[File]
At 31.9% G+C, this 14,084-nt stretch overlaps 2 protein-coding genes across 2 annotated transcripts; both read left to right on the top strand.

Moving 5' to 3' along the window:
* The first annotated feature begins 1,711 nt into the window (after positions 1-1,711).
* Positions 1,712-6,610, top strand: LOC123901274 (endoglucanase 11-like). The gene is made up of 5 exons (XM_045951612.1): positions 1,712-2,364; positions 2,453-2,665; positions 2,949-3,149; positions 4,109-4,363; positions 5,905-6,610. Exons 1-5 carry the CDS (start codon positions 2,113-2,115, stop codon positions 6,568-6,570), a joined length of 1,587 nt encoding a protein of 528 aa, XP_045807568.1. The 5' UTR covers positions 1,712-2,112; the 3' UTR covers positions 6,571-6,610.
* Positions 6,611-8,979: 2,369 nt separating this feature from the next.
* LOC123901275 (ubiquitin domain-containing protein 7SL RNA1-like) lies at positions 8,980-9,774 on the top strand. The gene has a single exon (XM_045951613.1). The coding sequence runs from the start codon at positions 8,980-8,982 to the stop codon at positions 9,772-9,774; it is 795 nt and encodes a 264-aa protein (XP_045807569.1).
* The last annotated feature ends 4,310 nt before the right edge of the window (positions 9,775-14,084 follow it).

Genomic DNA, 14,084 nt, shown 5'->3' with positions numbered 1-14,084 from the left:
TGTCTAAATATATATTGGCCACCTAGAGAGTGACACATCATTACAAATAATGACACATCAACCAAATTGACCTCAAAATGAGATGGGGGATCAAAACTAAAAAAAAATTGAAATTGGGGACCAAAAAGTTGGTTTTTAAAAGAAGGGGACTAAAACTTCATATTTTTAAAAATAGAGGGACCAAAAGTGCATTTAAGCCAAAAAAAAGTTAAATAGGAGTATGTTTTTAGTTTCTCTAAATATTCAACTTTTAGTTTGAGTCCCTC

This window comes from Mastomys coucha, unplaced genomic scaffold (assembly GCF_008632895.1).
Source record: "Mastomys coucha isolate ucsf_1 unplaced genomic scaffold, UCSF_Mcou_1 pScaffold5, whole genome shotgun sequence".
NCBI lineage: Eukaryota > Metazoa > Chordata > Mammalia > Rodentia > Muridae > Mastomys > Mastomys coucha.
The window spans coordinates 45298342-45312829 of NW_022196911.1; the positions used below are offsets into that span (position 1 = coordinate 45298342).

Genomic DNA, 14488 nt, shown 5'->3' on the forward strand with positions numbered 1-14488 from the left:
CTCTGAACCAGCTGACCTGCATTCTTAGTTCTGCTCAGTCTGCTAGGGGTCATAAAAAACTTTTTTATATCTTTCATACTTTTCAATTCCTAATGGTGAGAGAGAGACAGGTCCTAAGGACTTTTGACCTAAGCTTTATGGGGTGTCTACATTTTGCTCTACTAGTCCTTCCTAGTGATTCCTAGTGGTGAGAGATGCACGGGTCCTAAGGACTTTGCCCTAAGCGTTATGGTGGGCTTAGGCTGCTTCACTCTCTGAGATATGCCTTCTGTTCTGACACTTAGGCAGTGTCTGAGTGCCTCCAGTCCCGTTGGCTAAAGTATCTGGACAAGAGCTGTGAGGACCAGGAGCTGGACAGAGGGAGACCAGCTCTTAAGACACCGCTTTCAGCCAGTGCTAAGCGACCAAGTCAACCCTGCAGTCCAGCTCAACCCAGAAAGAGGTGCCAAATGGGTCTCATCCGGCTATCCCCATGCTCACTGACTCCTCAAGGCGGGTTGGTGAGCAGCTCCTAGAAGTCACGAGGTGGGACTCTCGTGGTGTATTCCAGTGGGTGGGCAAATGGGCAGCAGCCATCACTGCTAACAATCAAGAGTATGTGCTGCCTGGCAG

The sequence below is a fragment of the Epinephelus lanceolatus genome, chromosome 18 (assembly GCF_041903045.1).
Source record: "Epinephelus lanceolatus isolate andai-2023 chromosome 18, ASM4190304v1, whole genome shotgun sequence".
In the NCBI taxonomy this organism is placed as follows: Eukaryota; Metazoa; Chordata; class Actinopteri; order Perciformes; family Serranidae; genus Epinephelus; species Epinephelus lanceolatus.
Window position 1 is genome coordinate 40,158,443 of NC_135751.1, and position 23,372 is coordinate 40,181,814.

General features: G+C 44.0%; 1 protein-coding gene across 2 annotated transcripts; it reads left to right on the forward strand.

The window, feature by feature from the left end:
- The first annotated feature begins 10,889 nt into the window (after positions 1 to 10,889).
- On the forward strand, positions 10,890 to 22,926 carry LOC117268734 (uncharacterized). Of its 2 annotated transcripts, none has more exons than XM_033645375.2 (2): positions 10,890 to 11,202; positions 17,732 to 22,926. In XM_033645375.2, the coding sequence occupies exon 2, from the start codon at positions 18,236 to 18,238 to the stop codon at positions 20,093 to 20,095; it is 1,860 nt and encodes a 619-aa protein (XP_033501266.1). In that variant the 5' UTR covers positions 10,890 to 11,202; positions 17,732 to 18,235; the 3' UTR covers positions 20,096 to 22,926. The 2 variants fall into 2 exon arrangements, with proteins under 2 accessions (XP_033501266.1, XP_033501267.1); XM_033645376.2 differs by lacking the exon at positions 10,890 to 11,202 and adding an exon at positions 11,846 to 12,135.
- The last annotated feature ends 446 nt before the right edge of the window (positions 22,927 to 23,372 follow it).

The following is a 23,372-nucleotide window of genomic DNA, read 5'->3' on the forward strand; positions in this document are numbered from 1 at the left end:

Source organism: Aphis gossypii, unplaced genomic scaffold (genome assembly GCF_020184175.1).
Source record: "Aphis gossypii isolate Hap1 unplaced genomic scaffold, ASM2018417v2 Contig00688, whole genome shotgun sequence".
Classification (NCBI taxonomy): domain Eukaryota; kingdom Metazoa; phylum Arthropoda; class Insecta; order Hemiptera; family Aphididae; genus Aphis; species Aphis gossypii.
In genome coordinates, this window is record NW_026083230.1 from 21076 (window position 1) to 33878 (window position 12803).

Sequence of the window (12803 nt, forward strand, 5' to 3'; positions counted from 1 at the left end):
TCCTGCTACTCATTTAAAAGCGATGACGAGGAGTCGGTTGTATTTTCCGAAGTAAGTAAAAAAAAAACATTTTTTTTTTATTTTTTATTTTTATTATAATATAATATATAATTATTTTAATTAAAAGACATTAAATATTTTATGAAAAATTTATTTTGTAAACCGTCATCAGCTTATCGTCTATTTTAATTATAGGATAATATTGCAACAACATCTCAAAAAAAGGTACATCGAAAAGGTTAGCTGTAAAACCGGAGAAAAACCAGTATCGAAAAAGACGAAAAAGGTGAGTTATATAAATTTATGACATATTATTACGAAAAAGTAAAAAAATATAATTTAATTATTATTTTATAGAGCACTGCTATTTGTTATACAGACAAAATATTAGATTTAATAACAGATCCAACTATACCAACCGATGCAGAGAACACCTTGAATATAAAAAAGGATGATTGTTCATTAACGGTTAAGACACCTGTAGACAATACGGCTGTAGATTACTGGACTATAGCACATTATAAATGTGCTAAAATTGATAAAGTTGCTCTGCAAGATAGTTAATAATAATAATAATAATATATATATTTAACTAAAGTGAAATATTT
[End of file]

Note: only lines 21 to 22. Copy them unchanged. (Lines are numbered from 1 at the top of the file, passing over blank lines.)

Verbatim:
The window, feature by feature from the left end:
- The first annotated feature begins 10,889 nt into the window (after positions 1 to 10,889).